Saturday 23 March 2019

Ethiopia and Eritrea sign peace agreement after decades of war

The east African nations reached the deal which was brokered by Saudi Arabia.

Saudi King Salman, centre, receives Eritrean president Isaias Afwerki, left, and Ethiopian prime minister Abiy Ahmed, right, in Jeddah (AP)
Saudi King Salman, centre, receives Eritrean president Isaias Afwerki, left, and Ethiopian prime minister Abiy Ahmed, right, in Jeddah (AP)

By Jon Gambrell

Leaders from Ethiopia and Eritrea have signed a “peace agreement” during a summit in Saudi Arabia, yet another sign of warming ties between two nations that have face decades of war and unease.

Terms of the agreement signed by Ethiopian prime minister Abiy Ahmed and Eritrean president Isaias Afwerki were not immediately clear.

Saudi authorities did not respond to specific questions about the accord, which earlier had been described as being a further endorsement of a historic deal reached between the two nations in July.

“The peace deal resulted in restoration of normal relations between the countries, on the basis of the close bonds of geography, history and culture between the two nations and their peoples,” Saudi Arabia said in a statement on Sunday, calling the accord the Jeddah Agreement.

“The kingdom of Saudi Arabia praised the leaders of Ethiopia and Eritrea for exercising leadership and courage to restore the brotherly relations between the two countries, thus forming the foundation for a new phase that will bring significant developments in the relations between the two nations in all fields,” the statement added.

Eritrea’s President Isaias Afwerki signs a peace accord (AP)

Saudi King Salman and his assertive 33-year-old son, Crown Prince Mohammed bin Salman, were on hand for the summit in the Red Sea port city of Jeddah.

Also attending was Emirati foreign minister Sheikh Abdullah bin Zayed Al Nahyan and United Nations secretary-general Antonio Guterres.

The Ethiopian and Eritrean leaders also were awarded for their efforts the Order of Abdulaziz Al Saud Medal, the kingdom’s highest civilian honour.

Mr Abiy and Mr Isaias signed a joint declaration of peace and friendship on July 9, ending 20 years of enmity and formally restoring diplomatic relations between Ethiopia and Eritrea.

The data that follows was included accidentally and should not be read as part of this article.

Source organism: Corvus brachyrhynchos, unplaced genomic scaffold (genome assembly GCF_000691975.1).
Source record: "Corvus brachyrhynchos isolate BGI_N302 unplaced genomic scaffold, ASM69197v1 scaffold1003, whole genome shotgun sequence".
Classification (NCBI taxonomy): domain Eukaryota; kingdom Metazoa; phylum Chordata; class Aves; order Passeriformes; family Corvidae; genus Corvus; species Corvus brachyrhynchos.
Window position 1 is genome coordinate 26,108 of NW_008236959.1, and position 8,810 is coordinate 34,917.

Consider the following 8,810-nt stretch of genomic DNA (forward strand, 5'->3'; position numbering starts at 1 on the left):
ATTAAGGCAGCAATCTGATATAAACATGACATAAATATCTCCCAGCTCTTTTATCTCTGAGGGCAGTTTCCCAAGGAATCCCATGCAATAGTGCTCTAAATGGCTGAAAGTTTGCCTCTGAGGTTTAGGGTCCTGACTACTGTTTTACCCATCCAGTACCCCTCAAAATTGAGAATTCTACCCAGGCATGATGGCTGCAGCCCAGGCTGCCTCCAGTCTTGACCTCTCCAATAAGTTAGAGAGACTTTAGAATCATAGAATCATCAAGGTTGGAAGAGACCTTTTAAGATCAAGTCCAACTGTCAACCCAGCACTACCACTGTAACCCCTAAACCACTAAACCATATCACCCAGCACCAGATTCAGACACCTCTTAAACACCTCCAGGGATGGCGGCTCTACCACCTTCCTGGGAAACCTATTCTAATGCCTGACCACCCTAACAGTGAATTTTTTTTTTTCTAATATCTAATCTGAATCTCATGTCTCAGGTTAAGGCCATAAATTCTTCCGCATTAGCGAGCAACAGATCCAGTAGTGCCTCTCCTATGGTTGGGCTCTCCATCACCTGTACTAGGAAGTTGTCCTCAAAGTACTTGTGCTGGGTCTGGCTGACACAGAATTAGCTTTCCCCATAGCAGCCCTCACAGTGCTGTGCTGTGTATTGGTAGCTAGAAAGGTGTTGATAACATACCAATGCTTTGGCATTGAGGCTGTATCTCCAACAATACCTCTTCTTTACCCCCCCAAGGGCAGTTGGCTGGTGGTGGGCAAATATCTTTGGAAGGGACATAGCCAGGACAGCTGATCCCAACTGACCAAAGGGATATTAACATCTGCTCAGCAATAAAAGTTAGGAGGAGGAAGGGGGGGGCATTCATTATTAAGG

Landlocked Ethiopia fought a bloody war with Eritrea from 1998 to 2000 over a border dispute that killed tens of thousands of people.

Ethiopia’s prime minister Abiy Ahmed signs the deal (AP)

The conflict ended in an uneasy peace with Eritrea, which earlier fought a decades-long war of independence from Ethiopia.

Yet that suddenly changed with the election of Mr Abiy as prime minister in April.

A whirlwind of talks suddenly ended the long conflict between the two nations in July, with telephone calls and flights suddenly possible between the two nations.

It was particularly surprising for Eritrea, a closed-off nation of five million people ruled by Mr Isaias since 1993.

Eritrea’s system of compulsory conscription that led thousands of Eritreans to flee towards Europe, Israel and elsewhere.

Ethiopia is home to 105 million people.

The signing ceremony on Sunday in Saudi Arabia also served as a nod to the growing importance Gulf Arab nations put on East Africa amid the Saudi-led war in Yemen.

The United Arab Emirates, also believed to have played a part in talks between Ethiopia and Eritrea, has been building up a military presence in the Eritrean port city of Assab.

The strategic Bab al-Mandeb Strait, which sits off Eritrea and neighbouring Djibouti, links the Red Sea and the Suez Canal with the Gulf of Aden and ultimately the Indian Ocean.

Dozens of commercial ships daily transit the route, some 10 miles wide at its narrowest point.

Press Association

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